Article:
Business & Economy

Welcome to VTDigger’s new website

Dear Readers,

VTDigger launched a new website for desktop and mobile platforms on Wednesday.

The new design replicates an old-fashioned newspaper layout and is similar to the online front pages of the New York Times and the Washington Post.

Instead of simply presenting the news by chronology based on when a story was published, we are now able to show you which stories we believe are most important over the course of our 24/7 news cycle.

The top news story comes with the big picture in the center, followed by four other top stories that are published with photos.

Stories in the left rail are posted by topic and chronology. The News from Around the State section, features our reporting from Chittenden, Windham, Bennington and Rutland counties. The latest video and podcast stories are also embedded in the front page section.

A number of readers wrote to us, complaining that they didn’t like the new format. They prefer a chronological presentation.

We made an effort on Friday to accommodate that request and now have a list of latest headlines in order of publication by time and date located below the front page section.

The rest of the home page presentation includes a display of More Recent Coverage that shows the previous day’s content. Below that is an Editor’s Picks section that features stories from previous weeks that you might have missed.

Commentary is featured below press releases. Our special projects are located near the bottom, above an archive of stories by topic.

Our objective is to help you more easily find more VTDigger stories. Too often, with our old format, stories disappeared quickly from the front page. Now you can find stories from the day before more quickly.

The website is also faster — the new design takes several seconds off the page load time.

Our mobile presence has also been revamped. It now includes photos with stories, commentary, political news, most popular posts and a better menu.

Thank you for your patience as we rolled out the site. We appreciate your feedback.

Anne Galloway

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Anne Galloway

Recent Stories

  • Kathy Leonard

    Thanks for the explanation, Anne; I’ll try to understand it as I go forward. For now, I can’t find where I can load a mobile app (which I had never needed before for my iPad). Also, the search feature doesn’t seem to work, as well as the number of comments on each article.

    It may be good for your brain to sort through new pathways, but this old brain is taking its time to adjust to the new layout. I expect Digger is adjusting as well.

  • JohnGreenberg

    You say that “The new design replicates an old-fashioned newspaper
    layout…..” But I can’t recall any newspaper front page which
    repeats the same headline for the same story, and certainly not any that repeats
    the same one several times. There are other online sources which do this, but speaking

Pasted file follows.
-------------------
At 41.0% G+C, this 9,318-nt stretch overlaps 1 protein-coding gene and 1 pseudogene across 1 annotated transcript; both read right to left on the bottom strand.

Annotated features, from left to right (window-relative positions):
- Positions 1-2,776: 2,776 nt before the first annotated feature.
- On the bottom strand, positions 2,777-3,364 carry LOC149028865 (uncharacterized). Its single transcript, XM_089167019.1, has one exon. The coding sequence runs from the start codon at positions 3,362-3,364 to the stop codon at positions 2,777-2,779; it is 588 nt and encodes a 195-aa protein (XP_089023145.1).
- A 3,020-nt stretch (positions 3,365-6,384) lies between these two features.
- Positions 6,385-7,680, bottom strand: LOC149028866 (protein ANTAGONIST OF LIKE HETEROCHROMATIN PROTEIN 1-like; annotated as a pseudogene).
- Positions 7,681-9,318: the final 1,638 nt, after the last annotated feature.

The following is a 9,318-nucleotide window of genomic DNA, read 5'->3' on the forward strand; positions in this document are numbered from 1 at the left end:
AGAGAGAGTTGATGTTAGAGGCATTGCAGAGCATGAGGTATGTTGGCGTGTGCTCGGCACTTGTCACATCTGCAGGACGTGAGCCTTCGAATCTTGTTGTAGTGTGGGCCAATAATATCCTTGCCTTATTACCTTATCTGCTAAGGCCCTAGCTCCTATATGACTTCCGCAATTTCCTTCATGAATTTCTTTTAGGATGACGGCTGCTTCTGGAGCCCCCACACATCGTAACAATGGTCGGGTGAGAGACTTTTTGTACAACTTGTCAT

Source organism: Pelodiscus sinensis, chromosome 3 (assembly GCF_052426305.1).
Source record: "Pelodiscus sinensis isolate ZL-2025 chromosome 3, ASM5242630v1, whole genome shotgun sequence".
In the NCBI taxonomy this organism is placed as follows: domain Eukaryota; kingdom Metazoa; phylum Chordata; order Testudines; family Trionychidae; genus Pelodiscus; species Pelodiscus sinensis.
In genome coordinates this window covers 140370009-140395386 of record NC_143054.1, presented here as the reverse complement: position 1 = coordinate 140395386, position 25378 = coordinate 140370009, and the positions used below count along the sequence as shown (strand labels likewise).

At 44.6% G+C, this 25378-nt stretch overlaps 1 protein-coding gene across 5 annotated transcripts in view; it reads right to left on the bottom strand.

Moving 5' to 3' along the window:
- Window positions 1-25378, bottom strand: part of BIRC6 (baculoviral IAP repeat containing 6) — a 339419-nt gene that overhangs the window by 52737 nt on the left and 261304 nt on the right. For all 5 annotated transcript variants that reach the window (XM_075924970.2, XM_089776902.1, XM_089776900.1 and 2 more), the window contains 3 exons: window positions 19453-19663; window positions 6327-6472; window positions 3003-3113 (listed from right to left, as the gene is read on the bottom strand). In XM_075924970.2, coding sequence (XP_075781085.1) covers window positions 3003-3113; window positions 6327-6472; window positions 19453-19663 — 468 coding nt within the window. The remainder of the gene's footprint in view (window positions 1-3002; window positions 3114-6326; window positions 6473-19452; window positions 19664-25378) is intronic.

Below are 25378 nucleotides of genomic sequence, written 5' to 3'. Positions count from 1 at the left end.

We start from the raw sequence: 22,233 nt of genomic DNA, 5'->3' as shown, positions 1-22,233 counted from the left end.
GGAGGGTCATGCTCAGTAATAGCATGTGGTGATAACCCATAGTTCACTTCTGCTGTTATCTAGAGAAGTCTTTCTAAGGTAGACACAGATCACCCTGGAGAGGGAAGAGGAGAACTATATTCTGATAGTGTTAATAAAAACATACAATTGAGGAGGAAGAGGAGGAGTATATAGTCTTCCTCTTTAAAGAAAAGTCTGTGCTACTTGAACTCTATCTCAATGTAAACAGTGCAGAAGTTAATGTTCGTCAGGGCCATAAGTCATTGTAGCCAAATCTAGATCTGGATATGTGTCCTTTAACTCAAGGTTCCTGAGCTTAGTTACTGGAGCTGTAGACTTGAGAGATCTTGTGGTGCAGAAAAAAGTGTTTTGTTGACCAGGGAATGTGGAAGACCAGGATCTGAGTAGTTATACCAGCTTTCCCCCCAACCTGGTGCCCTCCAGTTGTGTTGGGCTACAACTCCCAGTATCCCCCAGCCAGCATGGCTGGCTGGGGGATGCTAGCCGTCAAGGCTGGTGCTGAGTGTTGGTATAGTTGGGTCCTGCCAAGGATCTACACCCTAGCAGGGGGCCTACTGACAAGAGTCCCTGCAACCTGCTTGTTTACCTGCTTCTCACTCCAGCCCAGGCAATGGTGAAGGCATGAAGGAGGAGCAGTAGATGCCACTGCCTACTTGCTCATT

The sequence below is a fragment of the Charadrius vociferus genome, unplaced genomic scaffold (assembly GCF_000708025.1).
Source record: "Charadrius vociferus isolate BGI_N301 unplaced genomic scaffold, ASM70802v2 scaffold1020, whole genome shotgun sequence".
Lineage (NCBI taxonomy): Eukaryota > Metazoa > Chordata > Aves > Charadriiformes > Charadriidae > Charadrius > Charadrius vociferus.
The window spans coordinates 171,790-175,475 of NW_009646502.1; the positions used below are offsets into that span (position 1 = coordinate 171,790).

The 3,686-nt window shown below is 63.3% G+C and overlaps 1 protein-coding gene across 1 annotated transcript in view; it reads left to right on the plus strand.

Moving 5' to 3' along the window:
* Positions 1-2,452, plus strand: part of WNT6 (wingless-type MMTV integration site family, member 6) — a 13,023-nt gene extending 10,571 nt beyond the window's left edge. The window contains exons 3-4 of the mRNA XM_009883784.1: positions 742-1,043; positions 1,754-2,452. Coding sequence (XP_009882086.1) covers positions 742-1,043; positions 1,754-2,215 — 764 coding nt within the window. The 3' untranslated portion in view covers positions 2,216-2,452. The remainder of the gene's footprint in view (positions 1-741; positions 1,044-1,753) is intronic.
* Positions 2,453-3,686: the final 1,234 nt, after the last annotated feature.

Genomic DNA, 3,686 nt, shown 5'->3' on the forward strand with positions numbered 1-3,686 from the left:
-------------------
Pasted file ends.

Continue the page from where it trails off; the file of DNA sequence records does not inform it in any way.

as just one reader, I always find the repetition annoying.

    Two specific suggestions for improvement:

    1) If there is a link anywhere to the commentaries as a category (as opposed to
    specific commentaries), I don’t see it. It should at least be part of the
    3 line menu at the top of the page, as it used to be.

    2) Include the number of comments with every headline. For articles I’ve
    already read, this allows me to track comments and to read new ones. It’s
    an awkward system, but it beats having to wait for every article to load to see
    if there are new comments. Providing the
    date (which you used to do on the left-hand side of the page) would also be
    helpful. Providing the time and date of
    the latest comment would be ideal!

  • Ken Hertz

    For comparison, here are the web sites of a few newspapers:

  • rosemariejackowski

    I miss the previous way which listed some of the comments. It was easier to have an on going conversation with other commenters.
    One improvement now is that it is easier to correct typos. Before some computers could not do that without rewriting the entire comment. That was very time-consuming and frustrating.
    Thanks for including Bennington news.

  • Neil Johnson

    Your format 2 generations ago was the best, by far.

    Why would you want to follow old designs that nobody reads and went our of business? It’s not a newspaper.

    I suspect you’re getting far less reader participation, if so change back. The new format is far less user friendly, not intuitive nor easy on the eyes, it’ doesn’t flow. You were sold a bill of goods, make them fix it.

  • Jason Wells

    Sorry for the negative rant but the new format is just awful. I also noticed wcax changed on the same day hmm. It is very hard to navigate, the text on articles is much smaller and harder to read. Possibly to much categorizing going on. The issues I have with using it on a phone are now even worse than before mostly due to the adaptive design that was used during the last update some time ago. I can not even spoof the site using a user agent faker phones and tablets these days have pinch zoom and I would much rather being able to see the full screen layout instead of having to get my thumbs tired scrolling down and down. Please rollback to the design used before the past 2 updates it was simple used less bandwidth and was easy to navigate. Thanks

  • Jim Sawhill

    Why is there no menu link to Commentary? It is supposed to be a ‘category’.

  • Michael Dougherty

    We’re making some fixes throughout the day today, so you may continue to see some unusual behavior. Thanks for bearing with us!

    • Jamie Carter

      Please stop making fixes. The only fix that should be made is to revert to the old design. We the readers are bearing with you…. you are not listening. I have nearly stopped visiting the site all together and have resorted to simply reading the blurbs in my morning email.

  • If your website needs a user manual (ie. article) to explain how to work with it, then your layout is not good.